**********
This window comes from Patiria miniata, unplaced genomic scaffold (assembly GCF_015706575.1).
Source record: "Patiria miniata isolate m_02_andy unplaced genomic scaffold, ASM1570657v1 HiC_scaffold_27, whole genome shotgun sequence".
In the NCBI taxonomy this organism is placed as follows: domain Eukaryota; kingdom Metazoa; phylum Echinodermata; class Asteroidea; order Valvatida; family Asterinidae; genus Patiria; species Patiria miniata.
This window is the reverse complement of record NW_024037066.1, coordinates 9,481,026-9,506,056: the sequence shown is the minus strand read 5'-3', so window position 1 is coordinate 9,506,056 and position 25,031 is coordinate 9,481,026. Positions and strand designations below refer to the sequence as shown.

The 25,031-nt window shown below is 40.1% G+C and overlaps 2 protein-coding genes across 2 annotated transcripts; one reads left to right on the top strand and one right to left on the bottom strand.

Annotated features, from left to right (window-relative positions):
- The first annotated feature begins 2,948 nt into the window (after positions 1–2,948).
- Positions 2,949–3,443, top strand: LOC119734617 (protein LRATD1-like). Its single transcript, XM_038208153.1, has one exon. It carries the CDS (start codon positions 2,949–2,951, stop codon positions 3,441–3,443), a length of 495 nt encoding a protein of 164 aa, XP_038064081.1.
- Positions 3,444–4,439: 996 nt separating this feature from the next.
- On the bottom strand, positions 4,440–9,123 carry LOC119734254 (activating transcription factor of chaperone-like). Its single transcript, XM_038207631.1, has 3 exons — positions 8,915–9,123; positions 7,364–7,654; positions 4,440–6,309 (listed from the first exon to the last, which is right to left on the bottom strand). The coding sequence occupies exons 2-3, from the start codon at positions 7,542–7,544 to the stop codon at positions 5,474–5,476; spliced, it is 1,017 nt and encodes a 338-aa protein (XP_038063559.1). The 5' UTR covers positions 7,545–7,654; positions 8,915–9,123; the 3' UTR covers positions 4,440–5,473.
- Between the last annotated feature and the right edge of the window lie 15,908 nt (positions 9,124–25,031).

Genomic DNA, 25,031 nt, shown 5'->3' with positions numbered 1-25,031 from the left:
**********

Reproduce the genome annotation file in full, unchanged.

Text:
This window comes from Patiria miniata, unplaced genomic scaffold (assembly GCF_015706575.1).
Source record: "Patiria miniata isolate m_02_andy unplaced genomic scaffold, ASM1570657v1 HiC_scaffold_27, whole genome shotgun sequence".
In the NCBI taxonomy this organism is placed as follows: domain Eukaryota; kingdom Metazoa; phylum Echinodermata; class Asteroidea; order Valvatida; family Asterinidae; genus Patiria; species Patiria miniata.
This window is the reverse complement of record NW_024037066.1, coordinates 9,481,026-9,506,056: the sequence shown is the minus strand read 5'-3', so window position 1 is coordinate 9,506,056 and position 25,031 is coordinate 9,481,026. Positions and strand designations below refer to the sequence as shown.

The 25,031-nt window shown below is 40.1% G+C and overlaps 2 protein-coding genes across 2 annotated transcripts; one reads left to right on the top strand and one right to left on the bottom strand.

Annotated features, from left to right (window-relative positions):
- The first annotated feature begins 2,948 nt into the window (after positions 1–2,948).
- Positions 2,949–3,443, top strand: LOC119734617 (protein LRATD1-like). Its single transcript, XM_038208153.1, has one exon. It carries the CDS (start codon positions 2,949–2,951, stop codon positions 3,441–3,443), a length of 495 nt encoding a protein of 164 aa, XP_038064081.1.
- Positions 3,444–4,439: 996 nt separating this feature from the next.
- On the bottom strand, positions 4,440–9,123 carry LOC119734254 (activating transcription factor of chaperone-like). Its single transcript, XM_038207631.1, has 3 exons — positions 8,915–9,123; positions 7,364–7,654; positions 4,440–6,309 (listed from the first exon to the last, which is right to left on the bottom strand). The coding sequence occupies exons 2-3, from the start codon at positions 7,542–7,544 to the stop codon at positions 5,474–5,476; spliced, it is 1,017 nt and encodes a 338-aa protein (XP_038063559.1). The 5' UTR covers positions 7,545–7,654; positions 8,915–9,123; the 3' UTR covers positions 4,440–5,473.
- Between the last annotated feature and the right edge of the window lie 15,908 nt (positions 9,124–25,031).

Genomic DNA, 25,031 nt, shown 5'->3' with positions numbered 1-25,031 from the left: